CDC updates mask advice

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Photo courtesy of WHYY.org

President Joe Biden speaks about CDC mask guidance in May.

Ally McVey, Staff Writer

On May 16 the Centers for Disease Control and Prevention issued new guidance regarding mask-wearing for those fully vaccinated. These new guidelines were shockingly relaxed compared to the CDC’s earlier recommendations, and swiftly sent shockwaves through the country.

“Fully vaccinated people no longer need to wear a mask or physically distance in any setting, except where required by federal, state, local, tribal, or territorial laws, rules, and regulations, including local business and workplace guidance,” the website at CDC.gov reads.
Americans responded to the new guidance in a variety of ways. Some who were fully vaccinated looked forward to reaping the benefits of their newfound immunity, while others still felt hesitant to remove their masks.

Those who are still unvaccinated are expected to continue practicing mitigation efforts, but experts fear these individuals might jump at the chance to dispose of their masks, regardless of their own safety or the safety of others.

“What the CDC is betting on is that people care about their own health and they’re going to be nervous about living in a maskless world if they aren’t vaccinated,” said Katherine Milkman of the University of Pennsylvania’s Wharton School to NPR. “The risk of loosening mask guidelines, of course, is that unvaccinated people will no longer feel compelled to wear masks at all.”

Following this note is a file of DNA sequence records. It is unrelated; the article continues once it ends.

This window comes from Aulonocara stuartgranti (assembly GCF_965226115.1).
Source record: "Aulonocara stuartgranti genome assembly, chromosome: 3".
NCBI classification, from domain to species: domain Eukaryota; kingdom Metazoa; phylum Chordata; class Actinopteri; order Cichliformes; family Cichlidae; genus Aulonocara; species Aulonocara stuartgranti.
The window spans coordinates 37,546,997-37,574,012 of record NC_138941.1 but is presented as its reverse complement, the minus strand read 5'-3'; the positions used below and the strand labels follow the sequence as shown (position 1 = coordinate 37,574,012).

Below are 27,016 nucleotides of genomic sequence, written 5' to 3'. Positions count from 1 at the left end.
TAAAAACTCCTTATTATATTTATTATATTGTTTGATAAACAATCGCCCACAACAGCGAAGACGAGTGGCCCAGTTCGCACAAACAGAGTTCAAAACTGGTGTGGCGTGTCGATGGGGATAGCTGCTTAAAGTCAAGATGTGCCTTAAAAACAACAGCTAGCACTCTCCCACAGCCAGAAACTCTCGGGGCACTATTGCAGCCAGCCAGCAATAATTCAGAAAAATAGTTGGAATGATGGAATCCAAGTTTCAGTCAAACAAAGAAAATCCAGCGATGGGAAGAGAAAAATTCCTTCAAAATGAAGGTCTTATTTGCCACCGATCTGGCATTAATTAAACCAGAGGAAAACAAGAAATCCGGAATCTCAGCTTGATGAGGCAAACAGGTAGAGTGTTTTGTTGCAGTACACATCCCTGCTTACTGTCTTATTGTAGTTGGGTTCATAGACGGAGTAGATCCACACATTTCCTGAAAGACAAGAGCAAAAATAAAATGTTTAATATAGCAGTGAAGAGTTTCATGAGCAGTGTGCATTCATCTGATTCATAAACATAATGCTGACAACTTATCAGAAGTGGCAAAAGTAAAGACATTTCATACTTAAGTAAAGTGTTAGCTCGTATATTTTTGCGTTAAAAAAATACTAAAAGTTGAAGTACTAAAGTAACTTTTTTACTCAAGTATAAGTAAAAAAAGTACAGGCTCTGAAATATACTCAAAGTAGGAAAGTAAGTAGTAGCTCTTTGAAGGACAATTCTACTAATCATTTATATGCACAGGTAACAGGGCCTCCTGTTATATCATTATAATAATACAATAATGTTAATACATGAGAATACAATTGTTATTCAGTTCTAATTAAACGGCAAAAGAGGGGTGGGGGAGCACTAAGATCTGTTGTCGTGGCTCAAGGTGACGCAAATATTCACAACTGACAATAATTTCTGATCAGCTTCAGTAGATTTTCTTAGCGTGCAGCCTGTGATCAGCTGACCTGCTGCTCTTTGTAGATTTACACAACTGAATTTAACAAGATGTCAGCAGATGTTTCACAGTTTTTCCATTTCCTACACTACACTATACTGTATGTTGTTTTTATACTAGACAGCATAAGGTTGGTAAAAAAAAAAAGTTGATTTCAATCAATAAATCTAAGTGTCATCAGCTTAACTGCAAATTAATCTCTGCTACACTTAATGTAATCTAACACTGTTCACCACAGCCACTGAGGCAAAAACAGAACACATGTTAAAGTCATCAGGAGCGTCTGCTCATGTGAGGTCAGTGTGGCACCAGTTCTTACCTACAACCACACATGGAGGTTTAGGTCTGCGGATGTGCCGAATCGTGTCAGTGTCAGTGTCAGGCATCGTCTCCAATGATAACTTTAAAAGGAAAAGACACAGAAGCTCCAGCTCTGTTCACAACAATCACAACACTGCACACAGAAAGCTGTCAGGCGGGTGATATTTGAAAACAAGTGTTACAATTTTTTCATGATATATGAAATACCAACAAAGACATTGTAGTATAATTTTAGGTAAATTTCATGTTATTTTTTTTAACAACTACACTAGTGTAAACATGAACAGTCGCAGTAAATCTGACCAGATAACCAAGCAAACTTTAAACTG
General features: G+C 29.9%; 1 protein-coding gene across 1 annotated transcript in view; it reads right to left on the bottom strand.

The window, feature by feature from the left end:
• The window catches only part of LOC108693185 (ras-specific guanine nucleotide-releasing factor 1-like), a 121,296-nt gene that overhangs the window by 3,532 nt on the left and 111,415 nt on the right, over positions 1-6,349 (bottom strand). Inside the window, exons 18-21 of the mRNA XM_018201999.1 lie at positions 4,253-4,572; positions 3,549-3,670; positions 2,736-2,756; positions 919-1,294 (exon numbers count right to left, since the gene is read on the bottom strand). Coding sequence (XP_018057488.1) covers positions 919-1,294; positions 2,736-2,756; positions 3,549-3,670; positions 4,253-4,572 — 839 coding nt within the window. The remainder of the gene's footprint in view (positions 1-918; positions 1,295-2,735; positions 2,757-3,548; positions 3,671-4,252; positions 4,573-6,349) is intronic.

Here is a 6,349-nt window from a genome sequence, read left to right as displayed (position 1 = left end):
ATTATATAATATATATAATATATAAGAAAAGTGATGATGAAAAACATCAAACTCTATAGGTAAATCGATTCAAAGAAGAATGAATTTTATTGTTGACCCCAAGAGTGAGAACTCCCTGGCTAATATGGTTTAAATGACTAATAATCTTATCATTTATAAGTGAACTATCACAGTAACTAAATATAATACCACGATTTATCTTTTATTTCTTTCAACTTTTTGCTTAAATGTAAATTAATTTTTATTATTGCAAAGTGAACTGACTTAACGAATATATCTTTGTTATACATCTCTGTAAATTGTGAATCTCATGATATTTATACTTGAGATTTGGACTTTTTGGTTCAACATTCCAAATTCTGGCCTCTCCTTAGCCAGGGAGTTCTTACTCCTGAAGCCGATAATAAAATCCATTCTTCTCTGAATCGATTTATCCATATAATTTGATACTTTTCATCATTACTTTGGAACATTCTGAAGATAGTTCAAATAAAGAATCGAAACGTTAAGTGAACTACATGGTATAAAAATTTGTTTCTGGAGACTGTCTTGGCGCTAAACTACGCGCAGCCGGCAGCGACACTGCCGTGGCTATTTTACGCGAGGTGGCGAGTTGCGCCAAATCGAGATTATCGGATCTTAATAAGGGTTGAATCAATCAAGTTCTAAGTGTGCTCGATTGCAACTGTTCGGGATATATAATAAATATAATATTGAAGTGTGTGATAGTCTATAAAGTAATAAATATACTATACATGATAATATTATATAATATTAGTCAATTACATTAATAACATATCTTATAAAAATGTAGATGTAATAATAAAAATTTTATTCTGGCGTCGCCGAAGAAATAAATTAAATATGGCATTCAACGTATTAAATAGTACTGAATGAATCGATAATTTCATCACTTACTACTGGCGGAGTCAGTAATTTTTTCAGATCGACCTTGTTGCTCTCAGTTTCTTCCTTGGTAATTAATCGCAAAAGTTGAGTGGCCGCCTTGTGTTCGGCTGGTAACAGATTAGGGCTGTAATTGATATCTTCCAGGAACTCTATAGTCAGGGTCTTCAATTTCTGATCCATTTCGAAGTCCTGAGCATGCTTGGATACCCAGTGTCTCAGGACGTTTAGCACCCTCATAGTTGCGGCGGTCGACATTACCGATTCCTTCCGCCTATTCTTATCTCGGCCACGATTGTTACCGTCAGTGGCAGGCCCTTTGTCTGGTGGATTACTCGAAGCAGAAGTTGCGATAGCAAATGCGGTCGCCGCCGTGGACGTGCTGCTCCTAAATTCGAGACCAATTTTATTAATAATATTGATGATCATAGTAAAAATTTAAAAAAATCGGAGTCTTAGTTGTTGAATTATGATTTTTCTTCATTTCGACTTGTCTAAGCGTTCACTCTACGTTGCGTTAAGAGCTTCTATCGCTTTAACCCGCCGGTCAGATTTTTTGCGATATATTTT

The new guidance from the CDC comes as the number of vaccines administered continues to rise in several states, but the rate of this increase has declined steadily.

“Demand for vaccines has dropped off markedly nationwide, with some states leaving more than half their vaccine doses unordered,” an Associated Press article reads. “The U.S. is currently administering first doses at a rate of about 965,000 per day — half the rate of three weeks ago.”

Even though vaccination rates have somewhat plateaued nationally and locally, the effects of the vaccines are taking hold, as new COVID cases, hospitalizations, and deaths fall. However, the most questionable aspect of the CDC’s new mask and distancing guidelines stems from pervasive vaccine hesitancy in the United States.

Many Americans have chosen to forgo vaccination for various reasons. This is the largest obstacle to a mask-free society, in that they can still contract and transmit COVID-19 to others who are not vaccinated — allowing the virus to continue to circulate and give rise to new variants.

“A growing body of evidence suggests that fully vaccinated people are less likely to be infected without showing symptoms…and potentially less likely to spread the virus that causes COVID-19 to others,” the website at CDC.gov reads.

It is safe to assume that most Americans do not enjoy wearing masks; whether shopping in a local store, exercising outdoors, or gathering with friends and family, masks can be a nuisance. However, to finally bid farewell to face coverings once and for all, Americans must get vaccinated, and do so rapidly.